In the Kathmandu Valley, it’s sunny much the year, but temperatures drop after sunset. Take a sweater for spring and summer evenings and a warm jacket in winter. Take waterproofs if you intend to travel in Nepal during the monsoon season. Note that rainfall is higher in the Pokhara area. Sunglasses, a hat, sunscreen and good boots are all essentials for trekking.


Business meetings require more formal wear, and a suit would be handy. Generally, the style of locals is fairly relaxed in Kathmandu and farther afield. However, women must be careful to cover up, and shorts are only acceptable for men on treks.


It’s easy to make local, STD and international calls from hotels and phone shops. STD/ISD signs are prominent all over Thamel. Let them know where you want to call, go into a booth and dial. A digital reader logs the length and charges of the call. Phone shops are cheaper than hotels, which often have high charges for direct-dial calls.

Cell phone coverage is now available again after a blanket government blackout. The best reception is in Kathmandu, and it’s patchy elsewhere because of the high mountains.

Internet Access

Internet shops are easy to come by in Kathmandu and Pokhara, and many now have high-speed broadband facilities. Cost varies, but more expensive venues may offer discounts if you ask. Wi-Fi access is available in some hotels.

Mail & Package Services

The mail service is slow in Nepal, but fairly reliable. If you’ve done too much shopping and want to mail it home, save money by opting for sea mail. You’ll also find a number of companies in Kathmandu, particularly around Thamel, that offer air freight services. Keep in mind possible customs charges when your packages arrive home, though. It might be easier and more cost-effective to carry them back with you.

Newspapers & Magazines

The Kathmandu Post, Himalayan Times and Nepali Times give local and international news. The free magazines for visitors, Nepal Traveller and Travellers Nepal, can sometimes be picked up in hotels and restaurants and have features and advertisements for airlines, tour companies and hotels. There are also bar guides and dining listings for Kathmandu and Pokhara.


Kathmandu’s Tribhuvan Airport (KTM) is approximately 5 mi/8 km east of the center of town. When arriving in Kathmandu from the west, sit on the left side of the plane for the best mountain views; from points east, sit on the right. Domestic flights are often canceled because of bad weather and high winds, and delays of several days are not unheard of—plan accordingly. If a trek involves a flight to a starting point or back from a destination, you may be late returning.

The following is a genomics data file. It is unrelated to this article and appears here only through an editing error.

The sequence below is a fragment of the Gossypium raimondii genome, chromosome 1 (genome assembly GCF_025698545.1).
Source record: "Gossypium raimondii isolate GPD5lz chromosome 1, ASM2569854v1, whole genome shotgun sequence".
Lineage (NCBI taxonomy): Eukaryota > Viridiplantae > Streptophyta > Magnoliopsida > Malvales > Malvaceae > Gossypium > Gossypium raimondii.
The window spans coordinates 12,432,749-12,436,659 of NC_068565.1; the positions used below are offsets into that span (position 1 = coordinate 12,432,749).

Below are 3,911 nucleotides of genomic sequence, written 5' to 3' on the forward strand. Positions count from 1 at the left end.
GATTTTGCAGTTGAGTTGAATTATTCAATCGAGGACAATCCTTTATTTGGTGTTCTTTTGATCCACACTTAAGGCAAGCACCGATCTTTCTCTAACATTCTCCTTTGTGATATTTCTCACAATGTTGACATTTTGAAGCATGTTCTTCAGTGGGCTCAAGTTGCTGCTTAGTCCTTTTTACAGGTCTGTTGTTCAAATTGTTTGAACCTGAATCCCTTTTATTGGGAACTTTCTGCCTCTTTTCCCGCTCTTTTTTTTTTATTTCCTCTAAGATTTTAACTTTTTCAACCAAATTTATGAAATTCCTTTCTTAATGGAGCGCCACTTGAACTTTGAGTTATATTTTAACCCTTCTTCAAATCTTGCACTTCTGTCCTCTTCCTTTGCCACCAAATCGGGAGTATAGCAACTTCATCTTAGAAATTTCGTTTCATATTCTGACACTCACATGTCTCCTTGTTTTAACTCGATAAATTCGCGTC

Always reconfirm flights, and always cancel if you aren’t going—although there are often heavy cancellation charges, being a no-show may result in forfeiture of the entire fare (read all ticket restrictions carefully). Departure tax must be paid and luggage scanned prior to check-in. There are sightseeing flights daily (weather permitting) from Kathmandu that pass Mount Everest.

Security has been tightened in and around the airport. Guards patrol the terminal and tarmac areas.

Nepal is landlocked but can be reached overland by road via India or China (Tibet). From China, you must be with a group, but a group can consist of two people and a hired driver with a Jeep, as long as it’s all arranged through an authorized tour company. Independent travelers are sometimes allowed to travel overland from Nepal to Tibet between November and March, but chances are very slim. Also look out for security advice on border roads in this current climate.

The Nepal-Tibet Highway is an improvement over the old road, but it’s still subject to closure because of weather. Crossing from Raxaul, India, to Birganj, Nepal, at night is one of the most dreamlike journeys on Earth. Bicycle rickshaws with candle-powered headlights and tinkling bells carry you under an enormous arch, ornately carved with stars and crescent moons and topped with banners. It’s a perfect introduction to Nepal.